Guillermo del Toro’s Pinocchio – Film Review

Visionary Oscar winning director Guillermo del Toro completes his decade long journey in reimagining the timeless fairy tale, Pinocchio.

In Italy at the height of the Great War, the elderly carpenter Gepetto (David Bradley) loses his young son when their village is unintentionally bombed. Planting a tree on his grave, Gepetto sinks into a deep depression for decades. Years later, the travelling Sebastian J. Cricket (Ewen McGregor) takes up residence within this tree.

One-night, Gepetto drunkenly chops down and crafts the tree into a grotesque ‘boy’ and passes out. A blue wood sprite (Tilda Swinton) taking pity on Gepetto brings the ‘boy’ to life dubbing him ‘Pinocchio’ (Gregory Mann) and tasking Sebastian to guide him.

From here on Pinocchio goes on many adventures and sees many threats. From the fiendish circus ringmaster Count Volpe (Christoph Waltz) eager to use Pinocchio for personal gain, to the domineering Podestà (Ron Pearlman), a local government officer intent to use the boy as a propaganda tool. Through it all, Pinocchio learns his own nature and morality in this familiar tale retold against the backdrop of 1930s Fascist Italy.

Without a doubt, the main draw of this adaptation of Pinocchio would be the incredible stop motion animation on display. I’ve always been a fan of this style of animation, and it is impossible not to marvel at the amount of detail on screen whether it be major characters and sets often reused, or objects only shown briefly in a montage. Things like the wood grain on church pews or a three-legged dog wandering in the background, every frame of the film is packed with detail and heart. 

Guillermo del Toro by now is known for his visual flair and darkly comical style. His rendition of Pinocchio fits into this but at the same time still feeling very familiar. While I heard this film was not a remake but ‘closer to the book’, I can’t say that I agree. I found that narratively it has a lot more in common with the 1940 Disney classic than it does Carlo Collodi‘s 1883 novel.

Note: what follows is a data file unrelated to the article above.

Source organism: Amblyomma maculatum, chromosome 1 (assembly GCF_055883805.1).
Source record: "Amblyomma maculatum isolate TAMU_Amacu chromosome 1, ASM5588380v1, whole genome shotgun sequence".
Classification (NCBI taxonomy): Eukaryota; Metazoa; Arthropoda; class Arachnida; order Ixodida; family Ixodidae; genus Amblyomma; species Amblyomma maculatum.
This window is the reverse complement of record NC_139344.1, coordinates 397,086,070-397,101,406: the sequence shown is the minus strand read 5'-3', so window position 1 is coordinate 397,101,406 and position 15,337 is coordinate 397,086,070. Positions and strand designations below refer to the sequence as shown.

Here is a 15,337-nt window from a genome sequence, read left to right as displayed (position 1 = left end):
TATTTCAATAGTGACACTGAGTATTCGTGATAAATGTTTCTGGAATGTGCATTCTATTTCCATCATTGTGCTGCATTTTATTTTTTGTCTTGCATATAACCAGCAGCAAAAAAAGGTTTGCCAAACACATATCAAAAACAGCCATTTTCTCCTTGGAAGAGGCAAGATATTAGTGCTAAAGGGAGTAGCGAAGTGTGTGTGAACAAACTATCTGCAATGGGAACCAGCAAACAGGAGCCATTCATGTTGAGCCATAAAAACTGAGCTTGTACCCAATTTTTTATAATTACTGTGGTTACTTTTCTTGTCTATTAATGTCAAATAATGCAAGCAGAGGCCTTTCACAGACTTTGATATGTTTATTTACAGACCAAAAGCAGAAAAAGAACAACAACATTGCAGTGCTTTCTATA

I did enjoy the new underworld sections as Pinocchio learns to deal with his own twisted form of morality. As well, there are substitutions throughout the story such as the ‘Pleasure Island’ section being replaced with a fascist youth training camp. Del Toro‘s touch is undeniable, and his changes make this a much darker mature version of the story. But much of it feels very surface level and does little to shake up the now tried and tested formula. I found myself wondering more than once what purpose some alterations had beyond making the story more edgy.

Pinocchio‘s cast of voice actors are crucial in bringing their characters to life with such great effect. Bradley gives a wonderfully eccentric yet warm performance as Gepetto, far removed from his famous role as Filch in Harry Potter. The character of Podestà seems tailor made for del Toro regular Pearlman‘s booming voice. While Waltz, not a stranger to playing wormy villains, was similarly fitting for Count Volpe. Joining in the magic are many other name actors in roles much smaller than you’d expect to see them in. But my favourite would be Cate Blanchett as ‘Spazzatura‘, Count Volpe‘s mistreated performing monkey. Much of her dialogue being a series of “ooks” and “aks”.

Guillermo del Toro’s Pinocchio is as darkly twisted as you would expect from the director. I was disappointed he didn’t do more to make his story wholly original compared to other adaptations. That said, with some of the best stop motion animation I’ve ever seen, I was enraptured from start to finish. I would easily consider this the best animated film of 2022.

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